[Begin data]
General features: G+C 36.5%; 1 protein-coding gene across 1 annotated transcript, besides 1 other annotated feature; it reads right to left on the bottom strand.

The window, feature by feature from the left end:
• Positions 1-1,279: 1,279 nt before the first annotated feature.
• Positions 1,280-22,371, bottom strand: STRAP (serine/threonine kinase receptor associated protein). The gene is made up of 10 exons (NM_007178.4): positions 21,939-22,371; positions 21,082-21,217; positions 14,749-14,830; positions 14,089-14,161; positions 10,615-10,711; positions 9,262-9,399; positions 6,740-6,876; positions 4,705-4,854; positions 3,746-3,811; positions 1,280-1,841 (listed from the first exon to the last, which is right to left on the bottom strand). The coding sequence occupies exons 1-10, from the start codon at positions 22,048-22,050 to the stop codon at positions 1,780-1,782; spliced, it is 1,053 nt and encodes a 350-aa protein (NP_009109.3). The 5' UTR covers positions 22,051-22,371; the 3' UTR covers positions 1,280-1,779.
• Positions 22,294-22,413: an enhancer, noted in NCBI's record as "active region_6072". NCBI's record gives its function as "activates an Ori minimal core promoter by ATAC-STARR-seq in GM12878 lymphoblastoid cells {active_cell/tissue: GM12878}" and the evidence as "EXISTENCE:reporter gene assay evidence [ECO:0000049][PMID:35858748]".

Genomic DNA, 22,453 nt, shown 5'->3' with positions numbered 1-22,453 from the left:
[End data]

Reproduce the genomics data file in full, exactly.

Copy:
General features: G+C 36.5%; 1 protein-coding gene across 1 annotated transcript, besides 1 other annotated feature; it reads right to left on the bottom strand.

The window, feature by feature from the left end:
• Positions 1-1,279: 1,279 nt before the first annotated feature.
• Positions 1,280-22,371, bottom strand: STRAP (serine/threonine kinase receptor associated protein). The gene is made up of 10 exons (NM_007178.4): positions 21,939-22,371; positions 21,082-21,217; positions 14,749-14,830; positions 14,089-14,161; positions 10,615-10,711; positions 9,262-9,399; positions 6,740-6,876; positions 4,705-4,854; positions 3,746-3,811; positions 1,280-1,841 (listed from the first exon to the last, which is right to left on the bottom strand). The coding sequence occupies exons 1-10, from the start codon at positions 22,048-22,050 to the stop codon at positions 1,780-1,782; spliced, it is 1,053 nt and encodes a 350-aa protein (NP_009109.3). The 5' UTR covers positions 22,051-22,371; the 3' UTR covers positions 1,280-1,779.
• Positions 22,294-22,413: an enhancer, noted in NCBI's record as "active region_6072". NCBI's record gives its function as "activates an Ori minimal core promoter by ATAC-STARR-seq in GM12878 lymphoblastoid cells {active_cell/tissue: GM12878}" and the evidence as "EXISTENCE:reporter gene assay evidence [ECO:0000049][PMID:35858748]".

Genomic DNA, 22,453 nt, shown 5'->3' with positions numbered 1-22,453 from the left: